Wolff’s Book Is Tabloid Trash

If you are unaware that Donald Trump is screwing up the federal government with his unorthodox, unsophisticated, un-statesmanlike and inefficient style, you should read Michael Wolff’s new book that has Washington and the entire nation abuzz. If you’ve been reading the newspapers and watching cable news don’t waste your hard earned money on this trash.

In summary I found Wolff to be a dishonorable and vindictive pseudo-journalist no better than the horrible man he has set out to destroy in “Fire and Fury . . .” Wolff wants America to celebrate his writing skills in a book that is nothing more than a 300 plus page tabloid with hateful gossip about every important and influential person affiliated with Trump. Nancy Pelosi and Chuck Schumer must have been gleeful when they read this expose of the president and his merry men and women.

I gave Wolff too much credit to think that he might balance out all the personality attacks with some analysis of Trump’s agenda and the positive effect it’s had on America. It never happened as I slogged through his missive.

Wolff psychoanalyzed the Trump minions and the power groups that formed during the campaign and into the first year of the administration as if he were Sigmund Freud. The infighting between Bannon, Ivanka and Jared, Priebus and all the other members of the Trump team is the real story of the book, along with Trump’s ever changing attitude to each of these individuals.

Let’s be clear: There is no discourse at all about policies, campaign promises, achievements or the health of the nation in Wolff’s work. I suppose the latter issue is of no interest to him. The book is exclusively about the weirdos and sycophants that that surround the president.

This is not to say that every Trump advisor is a scalawag. Many of the people who took positions in the new administration are honorable and interested in public service. Little did they know that Trump was more of an emperor, than a leader of a democratic country. But the temptation to bolster one’s career is seductive, and now his aides struggle to keep the interest of their boss who has a difficult time staying focused.

The book does not fairly assess the performance of the Trump administration. It does not discuss the objectives and initiatives of Trump as he tries to make America great in his own way. The tome is about a very aggressive and self-centered man who pulled off the upset of the Century. Trump was a candidate that rode the wave of dissatisfaction in the country to victory. Today some regret supporting the man and long for the days of more traditional political leadership.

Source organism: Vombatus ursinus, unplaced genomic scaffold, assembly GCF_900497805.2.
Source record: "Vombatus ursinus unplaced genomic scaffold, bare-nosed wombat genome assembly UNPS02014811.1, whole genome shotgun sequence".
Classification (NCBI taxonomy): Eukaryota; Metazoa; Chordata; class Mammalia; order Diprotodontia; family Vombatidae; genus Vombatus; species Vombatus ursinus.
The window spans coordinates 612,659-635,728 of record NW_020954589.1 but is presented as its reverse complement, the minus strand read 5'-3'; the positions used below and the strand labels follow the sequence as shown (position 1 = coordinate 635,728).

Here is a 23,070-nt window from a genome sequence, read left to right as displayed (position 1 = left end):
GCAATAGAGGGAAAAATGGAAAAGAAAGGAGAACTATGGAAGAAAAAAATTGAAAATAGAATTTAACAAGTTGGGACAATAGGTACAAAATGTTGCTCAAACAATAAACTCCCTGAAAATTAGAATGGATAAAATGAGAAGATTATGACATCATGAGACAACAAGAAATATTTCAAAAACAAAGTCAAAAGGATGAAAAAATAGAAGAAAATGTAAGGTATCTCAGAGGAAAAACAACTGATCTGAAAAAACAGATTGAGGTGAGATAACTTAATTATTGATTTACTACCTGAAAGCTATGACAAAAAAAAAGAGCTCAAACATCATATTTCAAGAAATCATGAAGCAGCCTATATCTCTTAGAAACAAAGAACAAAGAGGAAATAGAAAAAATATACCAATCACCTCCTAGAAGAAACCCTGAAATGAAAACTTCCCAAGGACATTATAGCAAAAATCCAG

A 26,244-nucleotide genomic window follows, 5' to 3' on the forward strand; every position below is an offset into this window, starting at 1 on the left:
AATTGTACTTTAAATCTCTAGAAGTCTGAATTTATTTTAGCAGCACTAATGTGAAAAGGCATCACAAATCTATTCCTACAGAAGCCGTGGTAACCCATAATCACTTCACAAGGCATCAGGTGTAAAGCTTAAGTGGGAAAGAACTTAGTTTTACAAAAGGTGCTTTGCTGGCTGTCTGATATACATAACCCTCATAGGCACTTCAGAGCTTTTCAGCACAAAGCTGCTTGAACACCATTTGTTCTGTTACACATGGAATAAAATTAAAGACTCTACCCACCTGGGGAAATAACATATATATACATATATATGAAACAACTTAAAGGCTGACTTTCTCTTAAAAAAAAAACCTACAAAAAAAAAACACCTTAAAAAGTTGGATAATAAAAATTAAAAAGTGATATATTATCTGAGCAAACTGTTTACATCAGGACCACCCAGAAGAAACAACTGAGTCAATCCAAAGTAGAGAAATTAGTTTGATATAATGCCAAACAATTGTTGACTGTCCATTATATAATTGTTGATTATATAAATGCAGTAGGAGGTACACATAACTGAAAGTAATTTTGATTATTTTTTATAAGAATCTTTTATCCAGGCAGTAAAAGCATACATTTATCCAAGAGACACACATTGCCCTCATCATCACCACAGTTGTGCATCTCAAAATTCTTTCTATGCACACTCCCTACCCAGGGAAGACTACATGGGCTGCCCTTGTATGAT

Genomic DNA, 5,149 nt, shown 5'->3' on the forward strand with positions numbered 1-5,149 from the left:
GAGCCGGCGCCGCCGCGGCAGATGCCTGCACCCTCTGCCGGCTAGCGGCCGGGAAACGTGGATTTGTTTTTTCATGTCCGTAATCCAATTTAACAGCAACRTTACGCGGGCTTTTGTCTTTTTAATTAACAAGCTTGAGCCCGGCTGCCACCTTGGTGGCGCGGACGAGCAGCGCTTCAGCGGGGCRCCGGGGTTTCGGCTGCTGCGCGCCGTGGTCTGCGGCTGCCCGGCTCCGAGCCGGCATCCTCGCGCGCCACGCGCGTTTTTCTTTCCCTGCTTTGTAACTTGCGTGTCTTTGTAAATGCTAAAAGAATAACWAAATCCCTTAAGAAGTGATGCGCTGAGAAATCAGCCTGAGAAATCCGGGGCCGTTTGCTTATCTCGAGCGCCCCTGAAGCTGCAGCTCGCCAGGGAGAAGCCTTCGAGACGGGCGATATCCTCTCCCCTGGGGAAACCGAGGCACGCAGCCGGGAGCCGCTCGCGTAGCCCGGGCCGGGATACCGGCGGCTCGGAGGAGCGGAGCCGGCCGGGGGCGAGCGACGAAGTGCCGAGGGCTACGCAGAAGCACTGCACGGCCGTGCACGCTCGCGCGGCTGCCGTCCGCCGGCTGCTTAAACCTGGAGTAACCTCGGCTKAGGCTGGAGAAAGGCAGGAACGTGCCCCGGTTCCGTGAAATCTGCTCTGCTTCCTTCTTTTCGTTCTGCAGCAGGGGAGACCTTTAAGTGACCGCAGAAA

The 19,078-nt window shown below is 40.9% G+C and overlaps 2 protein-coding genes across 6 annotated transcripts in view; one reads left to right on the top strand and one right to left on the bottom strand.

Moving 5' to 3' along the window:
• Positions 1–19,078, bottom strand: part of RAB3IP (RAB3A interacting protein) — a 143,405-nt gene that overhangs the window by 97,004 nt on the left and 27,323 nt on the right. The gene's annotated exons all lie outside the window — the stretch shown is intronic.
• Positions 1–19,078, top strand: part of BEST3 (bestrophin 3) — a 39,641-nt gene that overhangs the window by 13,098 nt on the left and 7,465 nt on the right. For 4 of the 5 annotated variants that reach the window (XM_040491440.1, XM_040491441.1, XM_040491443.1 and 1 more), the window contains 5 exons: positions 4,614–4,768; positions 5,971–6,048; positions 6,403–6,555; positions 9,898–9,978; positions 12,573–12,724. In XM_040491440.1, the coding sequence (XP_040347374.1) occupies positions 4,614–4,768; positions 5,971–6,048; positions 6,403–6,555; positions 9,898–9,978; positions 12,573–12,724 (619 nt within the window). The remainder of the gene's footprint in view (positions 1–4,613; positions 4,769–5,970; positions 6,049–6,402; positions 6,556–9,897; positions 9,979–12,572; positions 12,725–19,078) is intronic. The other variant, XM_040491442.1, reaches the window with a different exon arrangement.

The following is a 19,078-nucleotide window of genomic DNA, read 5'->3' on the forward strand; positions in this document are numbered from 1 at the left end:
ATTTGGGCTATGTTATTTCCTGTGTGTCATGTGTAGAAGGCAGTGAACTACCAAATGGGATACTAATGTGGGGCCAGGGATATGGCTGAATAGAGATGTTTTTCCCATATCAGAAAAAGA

All of Trump’s worst behavior is on display and exploited by Wolff. Americans knew before the book was written that Trump is a compilation of bad personality and managerial traits. Without rehashing all of them, suffice it to say that the president acts more like a despot than a president accountable to a diverse electorate.

Trump needs to be told that he is the smartest man alive every day, even though it’s not even close to reality. He needs servants to tell him his way is the way to proceed on any important issue. He wants to be admired by his billionaire peers. Americans already know the complete list of Trump’s bizarre behavior and desires.

Wolff has unmasked the unbridled ambitions of several people that serve (or served) Trump. The most important odd duck is Steve Bannon, an almost humorous combination of Darth Vader and Yoda that embodies militaristic attitude and political egoism. Bannon tells all who will listen that he made Trump. Per Bannon Trump would have never been elected without his counsel and the administration is going to hell in a hand basket without his continuing mentorship.

For years Trump managed a company inherited from his father with an iron fist. Every employee followed him loyally or was fired on the spot. Trump believes the same tactics that brought him great wealth and notoriety will make him a successful president. The problem is that many of his aides are successful in their own right and will only kiss ass to a degree. Worse is the fact that they are uninhibited and freely leak to the press to advance their own positions. Leaking of information, including classified information by Trump’s staff is a major story line in the book.

Wolff analyzes all the other characters that surround the president. He writes as if he knows everyone’s deepest feelings and ambitions. Nobody could be so insightful about so many. This leads me to believe that Wolff has taken many liberties in his book.

The big question: Is Fire and Fury worth reading? My response is unequivocally no. You may feel left out in the cold if you are unable to say you read Wolff tabloid piece because it is being discussed in many circles. But so what?

If you really want a sense of what the Trump administration is doing regarding any of the major issues impacting the country tune into CNN and FOX to hear the spin of both sides. Chances are someone in the administration leaked information to the reporters.

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